The priest looked away from her and said, "Tell me about the picture on your dresser. Who is that lovely young girl?" The woman said, "She is my daughter." The priest asked, "If she made a terrible mistake in her judgment, would you ever abandon her?  Would you refuse to go to her if she had a need?" The woman said, "No, in spite of how sick I am, I would make every effort to be by her side."  Then the priest said, "I happen to know that God has a picture of you on his dresser."

    She smiled and said, “You think so?”  The priest said, “No, I don’t think so, I know so.  The love you have for your daughter cannot be greater than God’s love for you, Sarah.” Then he quoted the words written by the Apostle Paul to that small community of Jesus’ followers living in Rome, “Nothing can ever separate us from the love of God.”  (Romans 8:38)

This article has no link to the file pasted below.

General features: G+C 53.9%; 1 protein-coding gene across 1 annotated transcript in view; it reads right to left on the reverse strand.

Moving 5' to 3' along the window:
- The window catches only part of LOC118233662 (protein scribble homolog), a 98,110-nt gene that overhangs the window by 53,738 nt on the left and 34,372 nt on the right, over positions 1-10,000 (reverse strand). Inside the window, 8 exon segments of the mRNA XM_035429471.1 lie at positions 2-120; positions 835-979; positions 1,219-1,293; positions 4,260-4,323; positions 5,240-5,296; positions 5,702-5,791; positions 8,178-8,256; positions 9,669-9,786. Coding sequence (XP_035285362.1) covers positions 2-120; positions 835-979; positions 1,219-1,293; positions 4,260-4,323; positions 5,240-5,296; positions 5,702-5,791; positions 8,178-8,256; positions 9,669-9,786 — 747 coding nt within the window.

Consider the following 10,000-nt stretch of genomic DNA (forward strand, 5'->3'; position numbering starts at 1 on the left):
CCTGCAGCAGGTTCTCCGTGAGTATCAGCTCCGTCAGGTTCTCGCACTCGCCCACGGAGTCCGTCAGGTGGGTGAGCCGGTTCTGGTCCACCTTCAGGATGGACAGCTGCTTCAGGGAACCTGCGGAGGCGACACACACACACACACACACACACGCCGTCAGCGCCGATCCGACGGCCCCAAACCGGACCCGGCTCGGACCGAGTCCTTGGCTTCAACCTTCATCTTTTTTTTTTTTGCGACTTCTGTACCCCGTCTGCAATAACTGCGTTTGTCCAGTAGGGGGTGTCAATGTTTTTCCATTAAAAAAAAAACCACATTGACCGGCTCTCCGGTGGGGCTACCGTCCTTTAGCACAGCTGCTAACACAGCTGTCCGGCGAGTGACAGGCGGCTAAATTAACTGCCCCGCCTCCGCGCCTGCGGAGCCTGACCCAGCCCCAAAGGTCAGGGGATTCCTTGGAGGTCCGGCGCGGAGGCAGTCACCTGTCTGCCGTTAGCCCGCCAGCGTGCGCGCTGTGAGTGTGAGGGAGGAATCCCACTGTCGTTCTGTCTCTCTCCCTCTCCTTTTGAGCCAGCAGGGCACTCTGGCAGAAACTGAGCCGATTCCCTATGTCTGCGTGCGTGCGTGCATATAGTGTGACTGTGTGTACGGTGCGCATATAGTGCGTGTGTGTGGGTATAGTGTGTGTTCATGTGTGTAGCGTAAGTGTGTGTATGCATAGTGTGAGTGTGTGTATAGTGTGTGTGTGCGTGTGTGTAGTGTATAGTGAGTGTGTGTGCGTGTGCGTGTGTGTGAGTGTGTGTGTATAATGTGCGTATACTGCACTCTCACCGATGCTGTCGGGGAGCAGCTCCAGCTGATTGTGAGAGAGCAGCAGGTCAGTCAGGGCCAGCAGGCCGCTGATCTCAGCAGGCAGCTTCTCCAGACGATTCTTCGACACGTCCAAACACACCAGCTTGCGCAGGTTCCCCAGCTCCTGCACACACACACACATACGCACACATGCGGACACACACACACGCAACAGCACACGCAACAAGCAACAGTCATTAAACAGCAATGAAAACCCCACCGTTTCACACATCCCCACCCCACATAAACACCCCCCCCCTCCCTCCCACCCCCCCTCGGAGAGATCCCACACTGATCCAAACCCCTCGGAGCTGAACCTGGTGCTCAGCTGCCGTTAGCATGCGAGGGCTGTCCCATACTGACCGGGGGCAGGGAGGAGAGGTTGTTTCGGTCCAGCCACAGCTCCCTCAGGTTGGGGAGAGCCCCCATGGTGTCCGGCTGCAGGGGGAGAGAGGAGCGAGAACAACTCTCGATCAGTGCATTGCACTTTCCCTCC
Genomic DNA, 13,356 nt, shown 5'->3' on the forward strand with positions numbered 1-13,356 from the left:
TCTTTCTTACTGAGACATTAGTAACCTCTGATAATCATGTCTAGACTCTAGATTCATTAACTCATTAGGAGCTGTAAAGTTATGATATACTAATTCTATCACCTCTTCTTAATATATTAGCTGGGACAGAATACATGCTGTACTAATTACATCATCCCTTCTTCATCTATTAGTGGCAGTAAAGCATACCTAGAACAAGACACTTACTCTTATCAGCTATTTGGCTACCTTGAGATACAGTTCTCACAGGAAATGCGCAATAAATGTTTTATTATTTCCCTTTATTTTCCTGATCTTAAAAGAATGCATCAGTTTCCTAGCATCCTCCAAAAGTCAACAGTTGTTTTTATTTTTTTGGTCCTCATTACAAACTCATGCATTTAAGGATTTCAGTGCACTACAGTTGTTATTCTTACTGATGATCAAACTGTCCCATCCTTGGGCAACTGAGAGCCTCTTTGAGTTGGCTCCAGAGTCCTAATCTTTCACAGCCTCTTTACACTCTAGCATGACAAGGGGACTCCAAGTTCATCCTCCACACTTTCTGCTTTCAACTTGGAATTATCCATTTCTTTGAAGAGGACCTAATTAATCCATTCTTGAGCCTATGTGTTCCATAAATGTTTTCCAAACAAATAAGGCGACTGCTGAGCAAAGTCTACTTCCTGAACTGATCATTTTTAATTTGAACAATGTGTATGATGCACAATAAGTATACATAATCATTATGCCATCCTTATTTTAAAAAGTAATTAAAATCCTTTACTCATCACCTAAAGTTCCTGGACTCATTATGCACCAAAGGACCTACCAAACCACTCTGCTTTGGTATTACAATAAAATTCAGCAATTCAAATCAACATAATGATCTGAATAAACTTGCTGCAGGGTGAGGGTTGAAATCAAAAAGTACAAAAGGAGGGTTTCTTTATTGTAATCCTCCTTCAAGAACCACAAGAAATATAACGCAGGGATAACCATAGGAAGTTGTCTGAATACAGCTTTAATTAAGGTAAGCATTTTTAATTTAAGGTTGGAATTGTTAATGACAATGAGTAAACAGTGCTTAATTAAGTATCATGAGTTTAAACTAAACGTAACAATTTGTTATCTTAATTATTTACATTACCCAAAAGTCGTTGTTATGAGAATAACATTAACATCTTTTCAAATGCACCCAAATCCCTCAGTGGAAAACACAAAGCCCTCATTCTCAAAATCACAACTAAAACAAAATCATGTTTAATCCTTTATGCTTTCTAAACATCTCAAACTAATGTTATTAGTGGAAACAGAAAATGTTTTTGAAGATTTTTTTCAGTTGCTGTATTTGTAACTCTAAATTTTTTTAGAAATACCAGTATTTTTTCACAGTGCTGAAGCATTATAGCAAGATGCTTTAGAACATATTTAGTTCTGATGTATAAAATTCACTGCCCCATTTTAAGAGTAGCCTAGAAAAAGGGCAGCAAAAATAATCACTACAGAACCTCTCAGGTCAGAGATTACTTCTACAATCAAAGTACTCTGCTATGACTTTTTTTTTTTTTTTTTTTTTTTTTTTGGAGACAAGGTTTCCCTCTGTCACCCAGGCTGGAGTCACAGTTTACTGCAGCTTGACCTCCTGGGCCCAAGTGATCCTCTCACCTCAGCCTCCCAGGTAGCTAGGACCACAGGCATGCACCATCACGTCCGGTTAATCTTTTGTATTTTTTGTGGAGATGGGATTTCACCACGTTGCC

This was the point of Jesus’ story about the winemaker.   There are always going to be people around us that appear to be more worthy in God’s sight.  We believe they make fewer mistakes and live more faithful lives.  Their spoken prayers are beautiful.  They can quote Scripture better than most pastors.  They seldom miss any function happening in their churches. They are obedient and faithful in their responsibilities.  They know in their hearts, minds and spirit that they are among the saved.